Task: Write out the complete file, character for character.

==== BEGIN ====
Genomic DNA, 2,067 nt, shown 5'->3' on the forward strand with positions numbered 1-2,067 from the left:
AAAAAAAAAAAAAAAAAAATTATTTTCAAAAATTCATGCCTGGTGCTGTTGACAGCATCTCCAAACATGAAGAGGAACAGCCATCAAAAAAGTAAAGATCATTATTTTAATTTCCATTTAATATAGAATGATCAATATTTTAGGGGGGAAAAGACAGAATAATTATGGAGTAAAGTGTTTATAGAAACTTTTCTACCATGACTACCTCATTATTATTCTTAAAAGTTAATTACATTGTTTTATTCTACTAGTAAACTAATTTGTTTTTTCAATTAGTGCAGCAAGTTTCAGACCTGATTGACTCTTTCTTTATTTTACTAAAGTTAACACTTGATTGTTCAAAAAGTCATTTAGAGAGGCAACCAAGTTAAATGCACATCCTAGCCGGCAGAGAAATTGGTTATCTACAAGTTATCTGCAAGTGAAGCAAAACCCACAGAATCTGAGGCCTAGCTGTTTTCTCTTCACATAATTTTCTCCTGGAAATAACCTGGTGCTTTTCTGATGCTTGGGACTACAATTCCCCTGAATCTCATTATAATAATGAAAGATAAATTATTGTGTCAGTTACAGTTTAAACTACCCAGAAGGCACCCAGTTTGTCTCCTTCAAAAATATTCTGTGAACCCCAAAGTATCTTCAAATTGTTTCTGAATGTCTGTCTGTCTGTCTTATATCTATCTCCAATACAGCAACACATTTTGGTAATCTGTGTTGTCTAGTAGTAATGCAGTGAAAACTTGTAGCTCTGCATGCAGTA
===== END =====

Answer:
Genomic DNA, 2,067 nt, shown 5'->3' on the forward strand with positions numbered 1-2,067 from the left:
AAAAAAAAAAAAAAAAAAATTATTTTCAAAAATTCATGCCTGGTGCTGTTGACAGCATCTCCAAACATGAAGAGGAACAGCCATCAAAAAAGTAAAGATCATTATTTTAATTTCCATTTAATATAGAATGATCAATATTTTAGGGGGGAAAAGACAGAATAATTATGGAGTAAAGTGTTTATAGAAACTTTTCTACCATGACTACCTCATTATTATTCTTAAAAGTTAATTACATTGTTTTATTCTACTAGTAAACTAATTTGTTTTTTCAATTAGTGCAGCAAGTTTCAGACCTGATTGACTCTTTCTTTATTTTACTAAAGTTAACACTTGATTGTTCAAAAAGTCATTTAGAGAGGCAACCAAGTTAAATGCACATCCTAGCCGGCAGAGAAATTGGTTATCTACAAGTTATCTGCAAGTGAAGCAAAACCCACAGAATCTGAGGCCTAGCTGTTTTCTCTTCACATAATTTTCTCCTGGAAATAACCTGGTGCTTTTCTGATGCTTGGGACTACAATTCCCCTGAATCTCATTATAATAATGAAAGATAAATTATTGTGTCAGTTACAGTTTAAACTACCCAGAAGGCACCCAGTTTGTCTCCTTCAAAAATATTCTGTGAACCCCAAAGTATCTTCAAATTGTTTCTGAATGTCTGTCTGTCTGTCTTATATCTATCTCCAATACAGCAACACATTTTGGTAATCTGTGTTGTCTAGTAGTAATGCAGTGAAAACTTGTAGCTCTGCATGCAGTA